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Disability Discrimination: Reliance on Occupational Health

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In the absence of other evidence, will an employer's reliance on occupational health reports to determine whether their employee is disabled be considered a rubber-stamping exercise?

Not necessarily, held the EAT in Kelly v Royal Mail Group Ltd.

The Claimant had a poor attendance record. After absences to undergo carpal tunnel syndrome surgeries, he triggered the final stage of the Respondent's Attendance Policy and was dismissed.

He brought a claim for, amongst other things, discrimination arising from disability. The tribunal dismissed his claim on the basis that the Respondent did not have actual or constructive knowledge of his disability.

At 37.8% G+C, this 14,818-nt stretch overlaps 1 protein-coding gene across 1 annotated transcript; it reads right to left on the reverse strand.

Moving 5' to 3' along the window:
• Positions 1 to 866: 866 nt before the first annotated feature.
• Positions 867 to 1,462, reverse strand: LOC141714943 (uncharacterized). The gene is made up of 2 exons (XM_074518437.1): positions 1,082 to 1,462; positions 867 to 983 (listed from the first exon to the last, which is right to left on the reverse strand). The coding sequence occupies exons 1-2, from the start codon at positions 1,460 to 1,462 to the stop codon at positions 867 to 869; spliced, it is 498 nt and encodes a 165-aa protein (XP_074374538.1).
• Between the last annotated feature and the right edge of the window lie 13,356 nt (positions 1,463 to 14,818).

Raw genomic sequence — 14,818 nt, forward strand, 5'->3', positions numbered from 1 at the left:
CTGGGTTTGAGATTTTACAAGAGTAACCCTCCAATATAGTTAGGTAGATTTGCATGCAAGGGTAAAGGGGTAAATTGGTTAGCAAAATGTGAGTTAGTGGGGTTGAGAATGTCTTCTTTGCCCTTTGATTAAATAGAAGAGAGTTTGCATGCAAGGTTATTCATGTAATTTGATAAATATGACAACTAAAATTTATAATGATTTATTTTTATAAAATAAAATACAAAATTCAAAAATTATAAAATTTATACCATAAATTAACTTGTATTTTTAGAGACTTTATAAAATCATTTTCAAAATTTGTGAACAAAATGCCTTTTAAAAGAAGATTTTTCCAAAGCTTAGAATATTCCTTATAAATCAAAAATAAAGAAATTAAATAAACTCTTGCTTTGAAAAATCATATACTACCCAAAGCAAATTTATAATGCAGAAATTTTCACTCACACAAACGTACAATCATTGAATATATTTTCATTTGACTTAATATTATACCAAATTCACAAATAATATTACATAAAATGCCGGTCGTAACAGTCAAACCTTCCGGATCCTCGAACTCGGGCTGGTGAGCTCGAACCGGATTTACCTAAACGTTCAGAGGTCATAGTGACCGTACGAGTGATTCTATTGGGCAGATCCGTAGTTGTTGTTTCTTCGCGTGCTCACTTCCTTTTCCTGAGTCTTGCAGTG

The Claimant appealed to the EAT. One of the grounds of appeal was that the tribunal erred in finding that the Respondent had properly considered the question of disability when it had simply relied on the occupational health reports.

The EAT held that when the occupational health reports consider the question of disability in detail, and in the absence of any other evidence (including evidence from the Claimant and his representative), reliance on them will not be considered a rubber-stamping exercise (an option not open to the employer in Gallop v Newport City Council).

Thanks to Alexandra Sidossis for preparing this case summary.